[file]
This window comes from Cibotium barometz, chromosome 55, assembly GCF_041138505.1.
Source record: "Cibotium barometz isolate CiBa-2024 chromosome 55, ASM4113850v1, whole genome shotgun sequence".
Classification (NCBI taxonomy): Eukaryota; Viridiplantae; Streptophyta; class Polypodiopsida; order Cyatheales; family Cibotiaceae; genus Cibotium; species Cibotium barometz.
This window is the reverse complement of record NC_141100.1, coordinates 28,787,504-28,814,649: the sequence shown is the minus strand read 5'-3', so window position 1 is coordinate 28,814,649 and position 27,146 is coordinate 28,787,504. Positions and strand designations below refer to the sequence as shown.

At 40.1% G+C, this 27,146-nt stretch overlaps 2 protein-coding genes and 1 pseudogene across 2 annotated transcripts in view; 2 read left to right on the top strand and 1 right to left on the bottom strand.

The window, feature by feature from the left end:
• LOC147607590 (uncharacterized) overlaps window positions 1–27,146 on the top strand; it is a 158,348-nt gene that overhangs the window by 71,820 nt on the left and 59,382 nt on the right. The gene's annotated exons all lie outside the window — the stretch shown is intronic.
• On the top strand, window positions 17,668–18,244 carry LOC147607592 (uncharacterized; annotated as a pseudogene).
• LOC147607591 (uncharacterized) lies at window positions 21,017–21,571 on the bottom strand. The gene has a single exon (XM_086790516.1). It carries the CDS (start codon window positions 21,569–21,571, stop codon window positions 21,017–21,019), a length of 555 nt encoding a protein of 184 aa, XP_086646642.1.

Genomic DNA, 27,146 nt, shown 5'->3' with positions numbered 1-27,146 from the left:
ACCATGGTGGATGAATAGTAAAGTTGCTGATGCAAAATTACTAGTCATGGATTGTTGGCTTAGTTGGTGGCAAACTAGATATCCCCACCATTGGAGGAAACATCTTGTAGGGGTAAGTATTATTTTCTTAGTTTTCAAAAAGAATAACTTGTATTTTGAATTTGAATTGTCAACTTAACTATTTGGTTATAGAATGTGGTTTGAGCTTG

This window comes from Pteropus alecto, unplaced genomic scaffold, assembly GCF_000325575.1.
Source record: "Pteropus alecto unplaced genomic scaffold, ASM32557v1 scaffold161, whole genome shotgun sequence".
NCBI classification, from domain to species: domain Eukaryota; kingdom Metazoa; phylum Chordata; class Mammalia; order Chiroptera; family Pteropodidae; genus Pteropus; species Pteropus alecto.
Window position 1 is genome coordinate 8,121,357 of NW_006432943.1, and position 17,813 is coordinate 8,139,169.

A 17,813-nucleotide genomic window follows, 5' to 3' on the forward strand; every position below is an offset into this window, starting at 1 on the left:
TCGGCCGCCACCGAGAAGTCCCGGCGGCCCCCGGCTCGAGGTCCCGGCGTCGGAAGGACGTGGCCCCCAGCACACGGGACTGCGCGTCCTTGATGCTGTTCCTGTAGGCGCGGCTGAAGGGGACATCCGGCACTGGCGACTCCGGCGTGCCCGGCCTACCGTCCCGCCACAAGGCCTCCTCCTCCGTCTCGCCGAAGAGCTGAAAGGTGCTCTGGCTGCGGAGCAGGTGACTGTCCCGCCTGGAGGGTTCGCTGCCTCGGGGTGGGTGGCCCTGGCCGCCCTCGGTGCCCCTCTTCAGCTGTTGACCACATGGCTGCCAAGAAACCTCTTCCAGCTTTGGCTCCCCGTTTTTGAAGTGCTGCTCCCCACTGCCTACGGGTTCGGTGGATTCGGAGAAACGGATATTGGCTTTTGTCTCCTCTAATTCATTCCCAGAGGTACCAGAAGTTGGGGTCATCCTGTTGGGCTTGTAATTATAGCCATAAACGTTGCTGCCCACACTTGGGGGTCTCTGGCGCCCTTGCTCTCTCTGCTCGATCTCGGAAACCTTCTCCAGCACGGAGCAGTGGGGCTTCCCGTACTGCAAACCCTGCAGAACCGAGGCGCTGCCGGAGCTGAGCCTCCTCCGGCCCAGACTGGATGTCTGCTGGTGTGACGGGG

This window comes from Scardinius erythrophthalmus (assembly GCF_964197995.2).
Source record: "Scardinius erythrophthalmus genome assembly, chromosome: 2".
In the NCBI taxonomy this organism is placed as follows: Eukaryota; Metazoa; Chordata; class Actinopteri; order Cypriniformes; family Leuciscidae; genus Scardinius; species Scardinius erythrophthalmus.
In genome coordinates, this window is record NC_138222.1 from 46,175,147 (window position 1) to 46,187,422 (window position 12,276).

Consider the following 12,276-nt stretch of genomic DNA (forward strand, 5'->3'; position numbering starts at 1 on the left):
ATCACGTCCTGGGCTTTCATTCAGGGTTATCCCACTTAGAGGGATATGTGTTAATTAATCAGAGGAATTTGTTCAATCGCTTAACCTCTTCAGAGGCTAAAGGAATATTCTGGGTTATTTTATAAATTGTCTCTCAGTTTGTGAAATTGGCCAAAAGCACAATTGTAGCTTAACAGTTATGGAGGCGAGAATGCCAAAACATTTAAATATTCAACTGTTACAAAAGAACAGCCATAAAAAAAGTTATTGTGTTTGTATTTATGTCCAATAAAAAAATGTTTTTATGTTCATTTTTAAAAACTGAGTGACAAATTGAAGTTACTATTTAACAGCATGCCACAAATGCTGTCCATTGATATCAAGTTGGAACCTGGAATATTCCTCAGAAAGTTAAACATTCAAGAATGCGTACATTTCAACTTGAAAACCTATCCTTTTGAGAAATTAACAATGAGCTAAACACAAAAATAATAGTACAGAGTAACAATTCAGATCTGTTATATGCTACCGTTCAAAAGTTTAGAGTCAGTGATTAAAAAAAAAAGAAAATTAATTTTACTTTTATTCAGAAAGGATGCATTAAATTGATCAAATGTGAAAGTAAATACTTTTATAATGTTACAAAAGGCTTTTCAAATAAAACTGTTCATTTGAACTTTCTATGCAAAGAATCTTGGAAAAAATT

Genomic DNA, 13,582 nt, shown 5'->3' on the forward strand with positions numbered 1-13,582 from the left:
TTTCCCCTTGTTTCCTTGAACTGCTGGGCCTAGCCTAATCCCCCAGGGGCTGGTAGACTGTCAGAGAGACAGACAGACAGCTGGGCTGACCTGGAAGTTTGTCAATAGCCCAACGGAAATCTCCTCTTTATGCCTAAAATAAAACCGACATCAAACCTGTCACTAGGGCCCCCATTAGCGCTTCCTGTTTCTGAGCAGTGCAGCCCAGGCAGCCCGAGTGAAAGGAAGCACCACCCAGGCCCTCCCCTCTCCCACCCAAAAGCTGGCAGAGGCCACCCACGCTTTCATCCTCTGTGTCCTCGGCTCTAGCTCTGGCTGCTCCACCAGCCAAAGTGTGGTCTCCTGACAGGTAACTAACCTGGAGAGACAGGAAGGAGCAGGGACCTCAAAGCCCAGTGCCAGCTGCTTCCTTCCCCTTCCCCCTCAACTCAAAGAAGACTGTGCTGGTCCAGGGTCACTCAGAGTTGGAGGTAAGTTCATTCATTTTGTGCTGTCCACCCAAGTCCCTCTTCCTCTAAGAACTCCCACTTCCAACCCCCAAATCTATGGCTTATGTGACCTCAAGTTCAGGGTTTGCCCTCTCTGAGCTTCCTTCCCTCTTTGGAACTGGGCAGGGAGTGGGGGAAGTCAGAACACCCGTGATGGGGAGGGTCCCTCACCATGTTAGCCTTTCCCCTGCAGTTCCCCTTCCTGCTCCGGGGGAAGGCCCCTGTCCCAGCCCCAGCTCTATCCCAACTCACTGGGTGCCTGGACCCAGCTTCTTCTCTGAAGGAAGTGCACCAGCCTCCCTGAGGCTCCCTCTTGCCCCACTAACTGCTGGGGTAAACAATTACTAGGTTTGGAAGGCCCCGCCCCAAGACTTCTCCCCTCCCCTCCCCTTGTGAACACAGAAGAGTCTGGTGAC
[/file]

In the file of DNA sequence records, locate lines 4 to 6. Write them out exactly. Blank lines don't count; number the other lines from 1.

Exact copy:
This window is the reverse complement of record NC_141100.1, coordinates 28,787,504-28,814,649: the sequence shown is the minus strand read 5'-3', so window position 1 is coordinate 28,814,649 and position 27,146 is coordinate 28,787,504. Positions and strand designations below refer to the sequence as shown.

At 40.1% G+C, this 27,146-nt stretch overlaps 2 protein-coding genes and 1 pseudogene across 2 annotated transcripts in view; 2 read left to right on the top strand and 1 right to left on the bottom strand.

The window, feature by feature from the left end: